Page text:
In Tokyo next year, Ledecky can pass Spitz’s career gold-medal count of nine if she wins all of her expected events — 200m, 400m, 800m and 1500m freestyles and the 4x200m free relay.

Then she would trail one athlete from any country in any sport — Michael Phelps, the 23-time gold medalist who has yet to post video of swimming while balancing a glass on his head.

MORE: Spitz puts Michael Phelps’ career in perspective

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Serena Williams, reclusive amid pandemic, returns to tennis eyeing Grand Slam record

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Serena Williams travels with “like 50 masks” and has been a little bit of a recluse since early March and the onset of the coronavirus pandemic.

“I don’t have full lung capacity, so I’m not sure what would happen to me,” Williams said Saturday, two days before the start of the WTA’s Top Seed Open in Lexington, Ky., her first tournament since playing Fed Cup in early February. “I’m sure I’ll be OK, but I don’t want to find out.”

Williams, 38, has a history of blood clots and pulmonary embolisms. She faced life-threatening complications following her Sept. 1, 2017, childbirth that confined her to a bed for six weeks. She said her daily routine was surgery and that she lost count after the first four.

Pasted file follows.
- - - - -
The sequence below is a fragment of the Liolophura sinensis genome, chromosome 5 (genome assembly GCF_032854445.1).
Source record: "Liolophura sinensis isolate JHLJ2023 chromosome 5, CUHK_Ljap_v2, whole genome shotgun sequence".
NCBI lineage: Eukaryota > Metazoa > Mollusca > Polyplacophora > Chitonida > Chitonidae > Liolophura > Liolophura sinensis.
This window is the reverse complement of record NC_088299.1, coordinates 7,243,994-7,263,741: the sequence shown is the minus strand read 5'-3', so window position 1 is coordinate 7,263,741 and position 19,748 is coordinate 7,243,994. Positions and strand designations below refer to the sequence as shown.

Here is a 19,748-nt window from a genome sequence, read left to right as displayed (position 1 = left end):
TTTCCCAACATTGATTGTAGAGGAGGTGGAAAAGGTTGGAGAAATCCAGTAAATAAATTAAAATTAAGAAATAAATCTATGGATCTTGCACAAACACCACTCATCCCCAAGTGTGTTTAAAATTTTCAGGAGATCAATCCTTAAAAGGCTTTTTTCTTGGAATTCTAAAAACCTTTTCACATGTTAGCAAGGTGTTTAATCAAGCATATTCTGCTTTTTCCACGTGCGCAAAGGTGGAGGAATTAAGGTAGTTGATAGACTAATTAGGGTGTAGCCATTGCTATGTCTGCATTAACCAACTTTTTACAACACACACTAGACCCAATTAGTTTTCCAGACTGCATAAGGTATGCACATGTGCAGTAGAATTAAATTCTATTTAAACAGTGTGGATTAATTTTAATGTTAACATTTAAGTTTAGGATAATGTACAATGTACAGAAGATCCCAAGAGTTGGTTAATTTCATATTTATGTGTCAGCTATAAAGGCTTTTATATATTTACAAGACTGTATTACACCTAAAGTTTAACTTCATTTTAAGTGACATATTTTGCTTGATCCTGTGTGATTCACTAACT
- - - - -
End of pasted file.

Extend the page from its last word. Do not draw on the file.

More recently, Williams enjoyed “every part” of the last six months at home in Florida, her longest time grounded since her teens.

“I’ve been a little neurotic, to an extent,” on health and safety, she said. “Everyone in the Serena bubble is really protected.”

Williams is entered to play next week in Lexington and at consecutive tournaments in New York City later this month — the Western & Southern Open and U.S. Open, the latter starting Aug. 31.

Williams is the highest-ranked player in the Lexington field at No. 9. Others include 2017 U.S. Open champion Sloane Stephens, older sister Venus Williams and 16-year-old Coco Gauff.

She has been bidding ever since having daughter Olympia to tie Margaret Court‘s record 24 Grand Slam singles titles, albeit many of Court’s crowns came before the Open Era and, notably at the Australian Open, against small fields lacking the world’s best players. Williams reached the last two Wimbledon and U.S. Open finals, losing all of them.

She showed her seriousness in committing early to this year’s U.S. Open by installing a court at home with the same surface. Three of the top 10 female singles players already said they will skip the U.S. Open due to travel and/or virus concerns, including No. 1 Ash Barty.

“Tennis is naturally a socially distanced sport, so it was kind of easy to go back and just walk on my side of the court and have my hitter walk on his side of the court,” Williams said.

The French Open starts two weeks after the U.S. Open ends. Williams was asked if she will fly to Europe for tournaments this autumn.

“I see myself doing it all, if it happens,” she said.

The Tokyo Olympics are too far away to make plans.

“We’ll have to kind of wait to see what happens in the fall,” she said. “One thing I have learned with this pandemic is don’t plan.”

MORE: Past U.S. Open champions get wild cards